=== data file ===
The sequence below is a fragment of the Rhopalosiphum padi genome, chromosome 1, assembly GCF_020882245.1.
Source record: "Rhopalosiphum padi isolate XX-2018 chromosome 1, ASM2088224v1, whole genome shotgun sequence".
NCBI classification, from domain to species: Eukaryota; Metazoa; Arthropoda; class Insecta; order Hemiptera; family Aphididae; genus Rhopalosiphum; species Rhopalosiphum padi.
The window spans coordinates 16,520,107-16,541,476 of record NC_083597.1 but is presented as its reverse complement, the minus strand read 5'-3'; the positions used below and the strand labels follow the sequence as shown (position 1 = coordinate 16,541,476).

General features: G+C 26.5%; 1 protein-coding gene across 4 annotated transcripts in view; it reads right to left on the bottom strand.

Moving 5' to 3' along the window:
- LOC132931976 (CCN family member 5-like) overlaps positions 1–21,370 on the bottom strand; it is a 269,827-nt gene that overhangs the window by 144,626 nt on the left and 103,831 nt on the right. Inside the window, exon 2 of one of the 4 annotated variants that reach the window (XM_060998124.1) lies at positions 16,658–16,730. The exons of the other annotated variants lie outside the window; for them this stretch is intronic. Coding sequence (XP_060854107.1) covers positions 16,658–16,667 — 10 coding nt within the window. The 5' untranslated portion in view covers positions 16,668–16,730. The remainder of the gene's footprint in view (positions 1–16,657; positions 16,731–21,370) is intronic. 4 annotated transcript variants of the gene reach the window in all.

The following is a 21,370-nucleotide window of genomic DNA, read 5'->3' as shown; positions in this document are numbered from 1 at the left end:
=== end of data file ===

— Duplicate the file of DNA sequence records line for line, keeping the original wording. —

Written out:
The sequence below is a fragment of the Rhopalosiphum padi genome, chromosome 1, assembly GCF_020882245.1.
Source record: "Rhopalosiphum padi isolate XX-2018 chromosome 1, ASM2088224v1, whole genome shotgun sequence".
NCBI classification, from domain to species: Eukaryota; Metazoa; Arthropoda; class Insecta; order Hemiptera; family Aphididae; genus Rhopalosiphum; species Rhopalosiphum padi.
The window spans coordinates 16,520,107-16,541,476 of record NC_083597.1 but is presented as its reverse complement, the minus strand read 5'-3'; the positions used below and the strand labels follow the sequence as shown (position 1 = coordinate 16,541,476).

General features: G+C 26.5%; 1 protein-coding gene across 4 annotated transcripts in view; it reads right to left on the bottom strand.

Moving 5' to 3' along the window:
- LOC132931976 (CCN family member 5-like) overlaps positions 1–21,370 on the bottom strand; it is a 269,827-nt gene that overhangs the window by 144,626 nt on the left and 103,831 nt on the right. Inside the window, exon 2 of one of the 4 annotated variants that reach the window (XM_060998124.1) lies at positions 16,658–16,730. The exons of the other annotated variants lie outside the window; for them this stretch is intronic. Coding sequence (XP_060854107.1) covers positions 16,658–16,667 — 10 coding nt within the window. The 5' untranslated portion in view covers positions 16,668–16,730. The remainder of the gene's footprint in view (positions 1–16,657; positions 16,731–21,370) is intronic. 4 annotated transcript variants of the gene reach the window in all.

The following is a 21,370-nucleotide window of genomic DNA, read 5'->3' as shown; positions in this document are numbered from 1 at the left end: